The row over a currency union between a future independent Scotland and what’s left of the British state created much media noise last week.
Tory chancellor George Osborne waded in to the independence debate saying that a vote for independence was a vote to lose the pound.
He said. “There’s no legal reason why the rest of the UK would need to share its currency with Scotland.”
Immediately Labour’s Ed Balls and Lib Dem Danny Alexander backed the Tory chancellor.
Even European Commission president Jose Manuel Barroso joined in, saying an independent Scotland could not join the euro.
Scottish National Party (SNP) leader Alex Salmond replied saying this was a just “bluff” and things would be entirely different after a Yes vote.
In one sense Salmond is right. This is just the latest attempt to derail the Yes campaign in Scotland. But the unionists’ attack did put the SNP on the back foot.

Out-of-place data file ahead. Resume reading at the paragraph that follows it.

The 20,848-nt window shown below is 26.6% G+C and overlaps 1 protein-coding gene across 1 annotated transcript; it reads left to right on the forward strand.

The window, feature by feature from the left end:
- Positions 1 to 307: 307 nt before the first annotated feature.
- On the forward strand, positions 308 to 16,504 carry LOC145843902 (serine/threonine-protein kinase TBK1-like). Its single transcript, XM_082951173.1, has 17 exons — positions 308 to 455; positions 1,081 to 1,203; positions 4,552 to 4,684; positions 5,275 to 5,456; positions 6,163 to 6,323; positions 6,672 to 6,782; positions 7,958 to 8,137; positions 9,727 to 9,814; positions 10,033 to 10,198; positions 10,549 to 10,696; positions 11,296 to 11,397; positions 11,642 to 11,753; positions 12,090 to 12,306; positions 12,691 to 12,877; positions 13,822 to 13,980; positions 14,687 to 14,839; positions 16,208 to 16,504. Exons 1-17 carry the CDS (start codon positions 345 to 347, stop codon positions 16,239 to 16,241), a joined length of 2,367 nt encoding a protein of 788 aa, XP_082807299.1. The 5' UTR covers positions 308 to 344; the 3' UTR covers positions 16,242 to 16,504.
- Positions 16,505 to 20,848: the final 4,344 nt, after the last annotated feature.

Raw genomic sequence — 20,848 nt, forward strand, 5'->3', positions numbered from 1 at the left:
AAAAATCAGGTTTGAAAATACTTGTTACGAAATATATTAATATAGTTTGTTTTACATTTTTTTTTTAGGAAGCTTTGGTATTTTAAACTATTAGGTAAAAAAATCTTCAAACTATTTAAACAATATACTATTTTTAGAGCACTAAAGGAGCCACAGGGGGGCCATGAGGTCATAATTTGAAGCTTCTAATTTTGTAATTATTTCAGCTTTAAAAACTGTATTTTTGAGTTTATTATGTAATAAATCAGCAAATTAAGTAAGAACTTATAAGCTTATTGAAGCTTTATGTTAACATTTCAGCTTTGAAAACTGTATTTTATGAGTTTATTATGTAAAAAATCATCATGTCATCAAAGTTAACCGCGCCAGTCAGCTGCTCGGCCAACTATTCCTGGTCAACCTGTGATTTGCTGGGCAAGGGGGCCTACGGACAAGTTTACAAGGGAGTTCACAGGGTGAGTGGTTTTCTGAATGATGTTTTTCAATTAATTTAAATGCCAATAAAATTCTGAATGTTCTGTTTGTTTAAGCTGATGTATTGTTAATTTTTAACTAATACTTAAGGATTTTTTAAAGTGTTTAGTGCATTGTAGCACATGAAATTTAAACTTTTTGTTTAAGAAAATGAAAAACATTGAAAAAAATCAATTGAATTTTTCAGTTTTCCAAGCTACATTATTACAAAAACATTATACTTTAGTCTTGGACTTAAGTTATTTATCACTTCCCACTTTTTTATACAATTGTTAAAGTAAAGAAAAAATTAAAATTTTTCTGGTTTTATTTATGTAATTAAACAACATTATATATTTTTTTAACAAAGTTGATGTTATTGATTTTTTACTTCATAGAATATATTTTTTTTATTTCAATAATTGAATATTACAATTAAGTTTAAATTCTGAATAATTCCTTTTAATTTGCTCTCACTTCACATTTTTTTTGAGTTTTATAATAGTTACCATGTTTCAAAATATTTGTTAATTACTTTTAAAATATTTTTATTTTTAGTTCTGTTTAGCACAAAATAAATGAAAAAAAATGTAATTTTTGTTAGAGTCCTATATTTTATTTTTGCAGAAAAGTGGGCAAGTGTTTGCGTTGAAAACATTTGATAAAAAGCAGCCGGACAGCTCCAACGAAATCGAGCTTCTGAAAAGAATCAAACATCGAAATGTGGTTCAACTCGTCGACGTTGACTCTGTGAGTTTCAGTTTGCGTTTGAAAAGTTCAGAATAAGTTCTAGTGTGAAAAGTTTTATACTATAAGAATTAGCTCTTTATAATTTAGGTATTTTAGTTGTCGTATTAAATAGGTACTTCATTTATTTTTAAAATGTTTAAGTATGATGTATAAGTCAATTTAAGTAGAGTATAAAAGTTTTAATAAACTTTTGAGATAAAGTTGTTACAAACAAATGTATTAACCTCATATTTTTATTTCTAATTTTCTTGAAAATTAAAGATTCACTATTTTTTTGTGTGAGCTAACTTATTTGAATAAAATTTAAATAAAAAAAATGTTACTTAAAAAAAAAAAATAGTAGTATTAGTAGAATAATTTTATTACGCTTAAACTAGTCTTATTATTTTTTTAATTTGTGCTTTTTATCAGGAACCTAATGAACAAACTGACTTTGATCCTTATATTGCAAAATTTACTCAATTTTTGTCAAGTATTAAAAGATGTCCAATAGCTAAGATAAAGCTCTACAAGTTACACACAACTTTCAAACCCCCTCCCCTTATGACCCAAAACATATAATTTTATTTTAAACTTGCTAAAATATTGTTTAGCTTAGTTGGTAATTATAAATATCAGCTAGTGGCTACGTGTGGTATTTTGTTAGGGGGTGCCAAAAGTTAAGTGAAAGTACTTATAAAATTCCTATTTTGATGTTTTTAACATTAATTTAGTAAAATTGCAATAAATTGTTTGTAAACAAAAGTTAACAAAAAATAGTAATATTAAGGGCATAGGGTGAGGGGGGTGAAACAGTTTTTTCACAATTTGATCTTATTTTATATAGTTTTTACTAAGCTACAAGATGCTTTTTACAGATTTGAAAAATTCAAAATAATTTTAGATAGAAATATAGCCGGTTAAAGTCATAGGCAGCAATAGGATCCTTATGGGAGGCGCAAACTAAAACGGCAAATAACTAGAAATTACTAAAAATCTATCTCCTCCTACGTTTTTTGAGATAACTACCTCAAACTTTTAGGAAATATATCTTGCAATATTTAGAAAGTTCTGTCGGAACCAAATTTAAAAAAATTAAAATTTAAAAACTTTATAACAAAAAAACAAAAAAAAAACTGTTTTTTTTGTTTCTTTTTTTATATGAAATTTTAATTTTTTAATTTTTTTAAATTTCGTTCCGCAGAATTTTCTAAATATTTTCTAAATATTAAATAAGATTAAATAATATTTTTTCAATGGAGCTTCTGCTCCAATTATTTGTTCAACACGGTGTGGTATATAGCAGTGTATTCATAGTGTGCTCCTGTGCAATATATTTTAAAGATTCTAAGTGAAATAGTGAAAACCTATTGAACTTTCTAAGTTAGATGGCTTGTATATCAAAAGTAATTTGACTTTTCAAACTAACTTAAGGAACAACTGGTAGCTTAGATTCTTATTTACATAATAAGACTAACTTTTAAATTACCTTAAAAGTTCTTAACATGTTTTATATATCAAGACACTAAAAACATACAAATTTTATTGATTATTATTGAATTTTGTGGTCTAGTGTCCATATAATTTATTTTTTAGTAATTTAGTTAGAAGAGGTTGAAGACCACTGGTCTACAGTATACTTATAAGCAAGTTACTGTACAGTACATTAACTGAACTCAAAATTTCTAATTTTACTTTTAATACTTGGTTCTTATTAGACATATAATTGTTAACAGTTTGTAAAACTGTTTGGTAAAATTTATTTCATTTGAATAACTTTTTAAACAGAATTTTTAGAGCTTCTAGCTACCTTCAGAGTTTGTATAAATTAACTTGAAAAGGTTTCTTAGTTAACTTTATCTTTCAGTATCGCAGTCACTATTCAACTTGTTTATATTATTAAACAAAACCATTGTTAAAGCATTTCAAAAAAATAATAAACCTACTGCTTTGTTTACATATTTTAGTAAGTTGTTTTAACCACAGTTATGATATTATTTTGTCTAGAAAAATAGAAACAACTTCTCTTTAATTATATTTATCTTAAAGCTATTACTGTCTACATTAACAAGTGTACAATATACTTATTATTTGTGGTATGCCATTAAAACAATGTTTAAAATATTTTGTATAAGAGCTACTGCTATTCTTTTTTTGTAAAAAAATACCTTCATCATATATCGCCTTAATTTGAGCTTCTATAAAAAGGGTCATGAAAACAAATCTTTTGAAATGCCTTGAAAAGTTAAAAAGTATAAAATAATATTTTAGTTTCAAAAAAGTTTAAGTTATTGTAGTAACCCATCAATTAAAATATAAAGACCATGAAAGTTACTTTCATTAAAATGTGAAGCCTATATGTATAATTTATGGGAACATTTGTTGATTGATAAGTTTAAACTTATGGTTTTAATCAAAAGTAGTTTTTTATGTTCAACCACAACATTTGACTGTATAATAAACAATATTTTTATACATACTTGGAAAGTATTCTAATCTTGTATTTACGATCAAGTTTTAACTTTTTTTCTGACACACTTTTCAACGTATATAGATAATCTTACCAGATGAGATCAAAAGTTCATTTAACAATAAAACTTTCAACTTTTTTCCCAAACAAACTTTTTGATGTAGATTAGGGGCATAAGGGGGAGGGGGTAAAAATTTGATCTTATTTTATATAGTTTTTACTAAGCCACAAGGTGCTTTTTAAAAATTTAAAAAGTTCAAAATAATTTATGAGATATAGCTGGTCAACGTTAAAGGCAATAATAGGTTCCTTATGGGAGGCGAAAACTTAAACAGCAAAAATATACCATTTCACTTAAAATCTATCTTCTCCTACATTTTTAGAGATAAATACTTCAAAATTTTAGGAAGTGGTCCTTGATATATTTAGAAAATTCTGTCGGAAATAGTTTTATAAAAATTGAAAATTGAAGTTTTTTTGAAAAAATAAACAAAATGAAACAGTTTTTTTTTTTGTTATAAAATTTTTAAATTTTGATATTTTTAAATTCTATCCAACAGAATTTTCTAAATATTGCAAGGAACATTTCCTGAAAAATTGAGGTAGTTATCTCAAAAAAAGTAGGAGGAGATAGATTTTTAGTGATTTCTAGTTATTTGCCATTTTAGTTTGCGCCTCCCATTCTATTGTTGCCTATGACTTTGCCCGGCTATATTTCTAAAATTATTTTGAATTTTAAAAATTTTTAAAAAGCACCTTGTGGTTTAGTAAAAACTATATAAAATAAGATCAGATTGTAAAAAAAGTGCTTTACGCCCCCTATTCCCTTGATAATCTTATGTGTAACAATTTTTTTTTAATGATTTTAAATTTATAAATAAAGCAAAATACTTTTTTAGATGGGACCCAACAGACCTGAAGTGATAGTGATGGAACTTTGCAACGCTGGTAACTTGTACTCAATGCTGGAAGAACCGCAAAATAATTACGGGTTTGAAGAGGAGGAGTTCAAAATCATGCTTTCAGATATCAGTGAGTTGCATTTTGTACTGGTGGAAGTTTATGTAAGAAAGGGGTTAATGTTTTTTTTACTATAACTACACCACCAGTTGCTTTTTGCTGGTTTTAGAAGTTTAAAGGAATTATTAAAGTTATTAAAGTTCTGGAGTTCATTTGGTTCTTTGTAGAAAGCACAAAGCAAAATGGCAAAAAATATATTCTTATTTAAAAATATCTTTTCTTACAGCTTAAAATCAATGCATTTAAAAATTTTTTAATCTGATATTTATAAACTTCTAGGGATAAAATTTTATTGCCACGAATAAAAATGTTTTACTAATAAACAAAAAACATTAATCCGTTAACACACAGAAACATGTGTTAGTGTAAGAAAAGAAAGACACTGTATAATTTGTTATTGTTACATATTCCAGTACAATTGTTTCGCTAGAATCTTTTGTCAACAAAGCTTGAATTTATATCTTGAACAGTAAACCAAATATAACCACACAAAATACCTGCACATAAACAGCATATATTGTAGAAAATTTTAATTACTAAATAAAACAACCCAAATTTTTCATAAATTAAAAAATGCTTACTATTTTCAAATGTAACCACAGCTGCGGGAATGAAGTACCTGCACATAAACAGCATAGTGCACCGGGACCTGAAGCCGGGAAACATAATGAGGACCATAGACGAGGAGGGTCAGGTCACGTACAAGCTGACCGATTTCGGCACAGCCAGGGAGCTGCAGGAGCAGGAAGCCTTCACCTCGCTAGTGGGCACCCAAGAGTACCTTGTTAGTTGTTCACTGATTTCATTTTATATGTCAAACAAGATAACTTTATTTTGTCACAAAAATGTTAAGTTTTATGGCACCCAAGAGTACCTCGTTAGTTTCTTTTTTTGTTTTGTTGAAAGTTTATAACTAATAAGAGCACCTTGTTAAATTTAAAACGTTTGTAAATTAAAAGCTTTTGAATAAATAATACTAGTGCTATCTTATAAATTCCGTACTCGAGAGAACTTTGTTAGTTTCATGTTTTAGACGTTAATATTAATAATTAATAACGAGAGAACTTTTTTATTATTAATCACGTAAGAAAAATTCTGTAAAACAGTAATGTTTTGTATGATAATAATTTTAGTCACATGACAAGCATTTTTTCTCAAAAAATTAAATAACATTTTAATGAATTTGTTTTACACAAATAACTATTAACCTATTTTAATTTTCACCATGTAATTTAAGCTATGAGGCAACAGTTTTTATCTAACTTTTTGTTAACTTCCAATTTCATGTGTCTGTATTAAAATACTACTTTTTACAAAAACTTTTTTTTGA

That’s because Salmond has made prominent promises to keep the pound, the queen and Bank of England interest rates. The problem is that this is essentially arguing for independence-lite.
And what is the point of voting for independence if none of the key areas of control of the economy will change hands?
What’s more interesting is the timing of Osborne’s intervention.
It comes hot on the heels of the latest round of opinion polls in Scotland which show increasing support for a yes vote.
According to John Curtice of Strathclyde University, “In the nine polls that have been conducted wholly or mostly since the beginning of December the yes tally has averaged 40 percent.”
There is still some way to go to the finish line. But the yes campaign’s growing support is worrying Britain’s rulers. And this latest intervention in the debate is feeding anti-Tory resentment north of the border.
There is a huge upswing in public meetings and debates in Scotland over independence. Hundreds regularly attend meetings supporting independence in towns and cities across Scotland.
Socialist Worker supports a Yes vote for independence and for Scotland to have its own currency.
We argue for a vote that breaks up the British state but preserves the unity of workers north and south against their bosses.
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